14: ff:P-O-L Override Board Name,00A0,Override Manuf,gpio-P9.26
15: ff:P-O-L Override Board Name,00A0,Override Manuf,gpio-P9.27

The files which allow you to access the analog inputs are tucked away inside /sys where you might not think to find them. The files are also in upper case so will likely avoid your first attempt to use find to get at them.

root@beaglebone:/sys# cd /sys
root@beaglebone:/sys# find . -iname "ain*"

The following readings were taken as I moved the potentiometer slider from least resistence to maximum resistence with a 10k resistor in series before the potentiometer.

root@beaglebone:/sys/devices/ocp.3/helper.12# cat AIN0
root@beaglebone:/sys/devices/ocp.3/helper.12# cat AIN0
root@beaglebone:/sys/devices/ocp.3/helper.12# cat AIN0
root@beaglebone:/sys/devices/ocp.3/helper.12# cat AIN0

While the above AIN files provide the ability to keep getting the current value of the analog input, you might like to have the hardware fill a buffer with the values for you. This way you won’t have to worry about specific timing, you can just read all the values over the last second or two in one go. Unfortunately I found many relatively recent web pages with information on how to do this but what I found conflicted in subtle ways.

The example file from the kernel sources at drivers/staging/iio/Documentation/generic_buffer.c gets quoted often. Texas Instruments has a patch to that file to remove triggers and continually display the analog input values on the console. Unfortunately I found that my Linux kernel refused to enable a buffer for the analog input(s) without a trigger being setup, with the relevant dmesg shown below.

[  463.846511] Buffer not started: no trigger

Enabling triggers may require you to insert the iio-trig-sysfs kernel module as shown below. This creates the new iio_sysfs_trigger directory.

root@beaglebone:/sys/bus/iio/devices# insmod /lib/modules/3.8.13/kernel/drivers/staging/iio/trigger/iio-trig-sysfs.ko
root@beaglebone:/sys/bus/iio/devices# l
total 0
lrwxrwxrwx 1 root root 0 Mar 23 02:36 iio:device0 -> ../../../devices/ocp.3/44e0d000.tscadc/tiadc/iio:device0
lrwxrwxrwx 1 root root 0 Mar 23 03:01 iio_sysfs_trigger -> ../../../devices/iio_sysfs_trigger

I created a fork of the adc-iio-continuous-sampling-userspace repository so I could modify a few files. I also changed the use of poll() to select() so that a more accurate count of trigger events is kept. When reading larger buffers the reliance on poll() didn’t differentiate the case that the device file remains ready to give data because the loop had not completely drained the data yet. The core of the generic_buffer.c in the above fork simply waits for new values on /dev/iio:device0 using select() and prints them in a human readable form on the console.

The below script will start generic_buffer continuously monitoring the analog inputs 0 and 5. The trigger will be sysfstrig1. When run the script will output startup messages and then pause. If the second block of commands below is run in another terminal then the script_adc window will spring into life printing columns of analog readings.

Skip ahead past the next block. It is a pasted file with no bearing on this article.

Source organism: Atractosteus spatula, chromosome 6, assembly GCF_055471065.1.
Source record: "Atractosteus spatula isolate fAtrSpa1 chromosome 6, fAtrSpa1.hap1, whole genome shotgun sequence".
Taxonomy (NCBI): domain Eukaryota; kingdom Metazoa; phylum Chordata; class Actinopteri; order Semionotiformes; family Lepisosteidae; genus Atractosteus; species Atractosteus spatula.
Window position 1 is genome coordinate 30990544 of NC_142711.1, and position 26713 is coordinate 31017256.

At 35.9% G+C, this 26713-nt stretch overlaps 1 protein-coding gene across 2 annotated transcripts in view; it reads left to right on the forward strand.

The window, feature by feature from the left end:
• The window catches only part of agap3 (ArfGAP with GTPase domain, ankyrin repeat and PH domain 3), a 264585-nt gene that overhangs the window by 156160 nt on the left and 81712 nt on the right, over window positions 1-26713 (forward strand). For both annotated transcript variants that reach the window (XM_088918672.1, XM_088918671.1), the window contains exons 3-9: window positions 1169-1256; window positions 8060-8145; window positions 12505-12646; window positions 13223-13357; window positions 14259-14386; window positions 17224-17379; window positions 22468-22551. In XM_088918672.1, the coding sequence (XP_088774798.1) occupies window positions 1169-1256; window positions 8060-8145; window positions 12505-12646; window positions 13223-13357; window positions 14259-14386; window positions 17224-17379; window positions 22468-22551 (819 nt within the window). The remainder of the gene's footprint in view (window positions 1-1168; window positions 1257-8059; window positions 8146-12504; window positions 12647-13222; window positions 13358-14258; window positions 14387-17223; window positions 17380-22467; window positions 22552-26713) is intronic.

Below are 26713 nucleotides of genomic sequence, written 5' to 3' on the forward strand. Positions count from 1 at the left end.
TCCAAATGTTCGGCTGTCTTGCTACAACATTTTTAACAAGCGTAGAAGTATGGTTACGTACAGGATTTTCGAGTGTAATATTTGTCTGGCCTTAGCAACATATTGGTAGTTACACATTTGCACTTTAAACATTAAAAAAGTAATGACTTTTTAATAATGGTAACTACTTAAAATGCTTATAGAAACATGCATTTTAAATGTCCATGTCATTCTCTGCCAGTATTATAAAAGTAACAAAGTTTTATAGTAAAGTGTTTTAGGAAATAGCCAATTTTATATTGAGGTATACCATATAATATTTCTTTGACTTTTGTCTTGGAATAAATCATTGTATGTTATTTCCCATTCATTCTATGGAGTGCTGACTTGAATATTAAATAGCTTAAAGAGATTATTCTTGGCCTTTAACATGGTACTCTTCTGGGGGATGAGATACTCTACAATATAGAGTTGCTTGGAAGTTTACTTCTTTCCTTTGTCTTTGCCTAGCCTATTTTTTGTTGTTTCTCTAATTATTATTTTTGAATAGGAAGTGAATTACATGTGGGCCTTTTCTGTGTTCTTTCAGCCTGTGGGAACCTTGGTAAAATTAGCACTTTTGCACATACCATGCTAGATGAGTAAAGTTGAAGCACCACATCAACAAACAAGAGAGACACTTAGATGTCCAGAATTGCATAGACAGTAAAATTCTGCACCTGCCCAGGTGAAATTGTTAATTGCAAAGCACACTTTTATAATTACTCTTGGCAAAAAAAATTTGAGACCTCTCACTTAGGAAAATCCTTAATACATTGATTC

# cat ./
echo 1 > /sys/bus/iio/devices/iio_sysfs_trigger/add_trigger
echo 1 > /sys/bus/iio/devices/iio:device0/scan_elements/in_voltage0_en
echo 1 > /sys/bus/iio/devices/iio:device0/scan_elements/in_voltage5_en
./generic_buffer -n tiadc -t sysfstrig1 -l 128 -c 10 
# ./
... [pause in time] ...
wait__ 0 10
 rs 80 ss 8
1315.000000 1508.000000 
1315.000000 1456.000000 
1315.000000 1429.000000 
1315.000000 1421.000000 
1315.000000 1414.000000 
1315.000000 1413.000000 
1315.000000 1410.000000 
1315.000000 1408.000000 
1315.000000 1411.000000 
1315.000000 1411.000000 
wait__ 1 10
 rs 80 ss 8
1315.000000 1410.000000 
1315.000000 1411.000000 

To trigger the analog buffer from another terminal:

root@beaglebone:/sys/bus/iio/devices/trigger0# cat name
root@beaglebone:/sys/bus/iio/devices/trigger0# echo 1 > trigger_now 

While the use of triggers and two consoles in the above is a little bit strange, there is nothing stopping the main program from using a timer to continually trigger the analog input device.

The analog converter in the BeagleBone Black is 12 bits so it should offer values between 0 and 4096. This is a little bit better resolution than the 10 bits offered on Arduino boards. As the maximum voltage I offer to the analog pin is 1 V in this article I am throwing away a lot of sample voltage range and thus almost half of the resolution of the analog input. The main thing to watch is that you never supply over 1.8 Volts to any analog input. There are also some rules about supplying voltage to pins and SYS_RESET that you should take a look at to avoid damanging your BeagleBone Black. The interface offered to analog inputs allows you to very quickly get the current values and the buffering solution lets you continually monitor your inputs without missing any samples.

For more articles in this series see:

Getting Started With the BeagleBone Black: A 1GHz ARM Linux Machine for $45

BeagleBone Black Part 2: Linux Performance Tests

BeagleBone Black: How to Get Interrupts Through Linux GPIO

Robotic Arm Control from the BeagleBone Black

How to Control a 3 Wheel Robot from a Tablet With BeagleBone Black